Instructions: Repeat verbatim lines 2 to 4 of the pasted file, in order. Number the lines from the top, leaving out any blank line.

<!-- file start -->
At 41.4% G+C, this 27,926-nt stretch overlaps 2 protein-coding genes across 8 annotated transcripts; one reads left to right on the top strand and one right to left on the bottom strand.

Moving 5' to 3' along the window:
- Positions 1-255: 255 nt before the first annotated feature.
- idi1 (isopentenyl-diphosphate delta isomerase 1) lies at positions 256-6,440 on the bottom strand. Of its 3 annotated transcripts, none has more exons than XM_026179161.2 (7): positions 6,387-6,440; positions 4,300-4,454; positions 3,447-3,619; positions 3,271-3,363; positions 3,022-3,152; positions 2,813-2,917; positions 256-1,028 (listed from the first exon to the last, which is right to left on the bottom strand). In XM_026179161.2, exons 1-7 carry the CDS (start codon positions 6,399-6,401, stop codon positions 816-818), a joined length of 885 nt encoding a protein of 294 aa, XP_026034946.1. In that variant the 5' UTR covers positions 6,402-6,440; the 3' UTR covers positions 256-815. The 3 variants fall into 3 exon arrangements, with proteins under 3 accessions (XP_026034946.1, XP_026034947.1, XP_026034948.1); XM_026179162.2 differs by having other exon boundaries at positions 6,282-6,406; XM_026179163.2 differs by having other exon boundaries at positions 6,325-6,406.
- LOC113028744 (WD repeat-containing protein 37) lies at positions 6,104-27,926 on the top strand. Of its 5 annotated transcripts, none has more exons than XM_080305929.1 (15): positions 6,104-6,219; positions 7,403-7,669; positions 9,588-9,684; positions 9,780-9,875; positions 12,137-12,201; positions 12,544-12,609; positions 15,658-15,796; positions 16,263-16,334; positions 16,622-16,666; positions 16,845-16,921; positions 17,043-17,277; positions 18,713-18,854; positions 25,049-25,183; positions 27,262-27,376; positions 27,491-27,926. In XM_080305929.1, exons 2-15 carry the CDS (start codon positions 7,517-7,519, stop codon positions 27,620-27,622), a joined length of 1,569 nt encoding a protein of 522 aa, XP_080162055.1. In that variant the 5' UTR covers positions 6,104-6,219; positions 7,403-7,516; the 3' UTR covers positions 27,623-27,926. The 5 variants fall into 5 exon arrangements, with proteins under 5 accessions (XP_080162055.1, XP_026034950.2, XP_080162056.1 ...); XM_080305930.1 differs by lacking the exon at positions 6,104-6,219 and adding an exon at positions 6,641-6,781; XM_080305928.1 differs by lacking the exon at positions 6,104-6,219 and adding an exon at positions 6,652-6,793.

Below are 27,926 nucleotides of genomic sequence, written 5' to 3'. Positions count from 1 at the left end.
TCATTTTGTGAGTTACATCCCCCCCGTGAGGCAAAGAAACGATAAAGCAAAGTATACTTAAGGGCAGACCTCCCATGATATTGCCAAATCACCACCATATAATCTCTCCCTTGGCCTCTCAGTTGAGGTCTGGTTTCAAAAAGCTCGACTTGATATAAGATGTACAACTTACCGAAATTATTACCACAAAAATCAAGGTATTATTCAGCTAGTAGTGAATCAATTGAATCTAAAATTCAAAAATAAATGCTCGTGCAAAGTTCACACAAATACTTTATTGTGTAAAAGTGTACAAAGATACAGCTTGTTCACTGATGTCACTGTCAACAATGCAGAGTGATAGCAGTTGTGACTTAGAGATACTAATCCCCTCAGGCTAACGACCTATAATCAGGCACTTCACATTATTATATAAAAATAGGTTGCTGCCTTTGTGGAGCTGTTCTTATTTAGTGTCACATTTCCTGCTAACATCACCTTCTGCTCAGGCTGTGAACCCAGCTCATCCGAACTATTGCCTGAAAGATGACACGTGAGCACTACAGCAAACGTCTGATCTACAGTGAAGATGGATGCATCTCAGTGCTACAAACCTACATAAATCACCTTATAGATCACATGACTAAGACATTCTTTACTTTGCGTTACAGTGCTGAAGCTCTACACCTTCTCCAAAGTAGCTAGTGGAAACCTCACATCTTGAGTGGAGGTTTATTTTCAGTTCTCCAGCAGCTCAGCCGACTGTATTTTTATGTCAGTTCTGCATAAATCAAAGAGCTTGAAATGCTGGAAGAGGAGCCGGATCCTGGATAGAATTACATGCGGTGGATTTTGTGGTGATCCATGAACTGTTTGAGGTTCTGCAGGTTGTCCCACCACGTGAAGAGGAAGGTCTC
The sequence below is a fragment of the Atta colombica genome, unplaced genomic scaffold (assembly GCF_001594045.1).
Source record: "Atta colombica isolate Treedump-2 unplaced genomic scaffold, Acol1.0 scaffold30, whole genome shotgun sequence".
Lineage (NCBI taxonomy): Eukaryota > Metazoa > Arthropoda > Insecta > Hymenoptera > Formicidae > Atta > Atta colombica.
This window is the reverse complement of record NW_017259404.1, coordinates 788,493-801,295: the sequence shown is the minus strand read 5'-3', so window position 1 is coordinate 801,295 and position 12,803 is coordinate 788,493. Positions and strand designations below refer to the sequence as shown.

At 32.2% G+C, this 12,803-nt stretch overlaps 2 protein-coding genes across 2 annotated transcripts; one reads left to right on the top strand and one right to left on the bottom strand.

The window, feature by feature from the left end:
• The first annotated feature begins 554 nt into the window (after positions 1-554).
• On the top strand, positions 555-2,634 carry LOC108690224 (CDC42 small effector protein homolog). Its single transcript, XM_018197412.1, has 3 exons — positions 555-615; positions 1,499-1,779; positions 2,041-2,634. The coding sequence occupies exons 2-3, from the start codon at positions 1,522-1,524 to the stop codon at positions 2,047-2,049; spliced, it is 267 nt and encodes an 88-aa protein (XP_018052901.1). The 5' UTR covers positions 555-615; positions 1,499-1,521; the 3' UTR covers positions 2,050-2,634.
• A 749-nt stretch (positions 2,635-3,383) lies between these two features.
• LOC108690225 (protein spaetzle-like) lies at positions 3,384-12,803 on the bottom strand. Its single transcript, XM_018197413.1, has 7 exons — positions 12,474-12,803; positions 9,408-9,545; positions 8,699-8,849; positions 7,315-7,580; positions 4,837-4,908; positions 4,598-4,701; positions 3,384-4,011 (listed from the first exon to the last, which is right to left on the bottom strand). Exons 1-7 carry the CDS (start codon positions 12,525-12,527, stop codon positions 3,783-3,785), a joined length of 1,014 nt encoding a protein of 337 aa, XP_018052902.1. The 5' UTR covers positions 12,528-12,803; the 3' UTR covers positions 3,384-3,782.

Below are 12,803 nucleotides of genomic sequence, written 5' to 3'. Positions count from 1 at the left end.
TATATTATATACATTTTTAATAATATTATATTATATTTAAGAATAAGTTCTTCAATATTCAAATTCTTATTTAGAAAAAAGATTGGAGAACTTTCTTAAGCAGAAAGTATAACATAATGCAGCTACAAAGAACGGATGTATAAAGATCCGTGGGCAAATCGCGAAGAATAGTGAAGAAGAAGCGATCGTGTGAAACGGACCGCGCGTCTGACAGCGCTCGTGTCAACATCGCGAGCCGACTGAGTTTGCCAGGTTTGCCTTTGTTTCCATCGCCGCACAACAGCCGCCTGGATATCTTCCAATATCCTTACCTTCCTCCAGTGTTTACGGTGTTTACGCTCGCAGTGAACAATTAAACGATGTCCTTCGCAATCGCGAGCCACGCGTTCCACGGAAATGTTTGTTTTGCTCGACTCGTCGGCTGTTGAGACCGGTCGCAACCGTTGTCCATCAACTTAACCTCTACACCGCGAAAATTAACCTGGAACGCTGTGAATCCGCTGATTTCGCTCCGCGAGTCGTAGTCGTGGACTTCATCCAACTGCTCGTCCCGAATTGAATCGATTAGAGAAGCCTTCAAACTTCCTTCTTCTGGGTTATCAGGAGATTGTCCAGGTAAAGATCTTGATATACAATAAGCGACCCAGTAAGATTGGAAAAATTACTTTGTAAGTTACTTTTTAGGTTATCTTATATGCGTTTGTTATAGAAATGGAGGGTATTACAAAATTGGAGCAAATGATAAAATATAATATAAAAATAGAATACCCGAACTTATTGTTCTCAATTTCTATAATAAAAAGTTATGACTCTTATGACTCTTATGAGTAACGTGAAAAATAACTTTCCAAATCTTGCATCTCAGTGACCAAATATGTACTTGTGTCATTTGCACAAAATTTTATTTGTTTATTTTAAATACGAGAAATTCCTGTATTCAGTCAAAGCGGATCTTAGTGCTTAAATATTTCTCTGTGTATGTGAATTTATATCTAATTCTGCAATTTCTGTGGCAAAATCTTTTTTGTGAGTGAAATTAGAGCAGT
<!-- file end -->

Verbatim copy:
Moving 5' to 3' along the window:
- Positions 1-255: 255 nt before the first annotated feature.
- idi1 (isopentenyl-diphosphate delta isomerase 1) lies at positions 256-6,440 on the bottom strand. Of its 3 annotated transcripts, none has more exons than XM_026179161.2 (7): positions 6,387-6,440; positions 4,300-4,454; positions 3,447-3,619; positions 3,271-3,363; positions 3,022-3,152; positions 2,813-2,917; positions 256-1,028 (listed from the first exon to the last, which is right to left on the bottom strand). In XM_026179161.2, exons 1-7 carry the CDS (start codon positions 6,399-6,401, stop codon positions 816-818), a joined length of 885 nt encoding a protein of 294 aa, XP_026034946.1. In that variant the 5' UTR covers positions 6,402-6,440; the 3' UTR covers positions 256-815. The 3 variants fall into 3 exon arrangements, with proteins under 3 accessions (XP_026034946.1, XP_026034947.1, XP_026034948.1); XM_026179162.2 differs by having other exon boundaries at positions 6,282-6,406; XM_026179163.2 differs by having other exon boundaries at positions 6,325-6,406.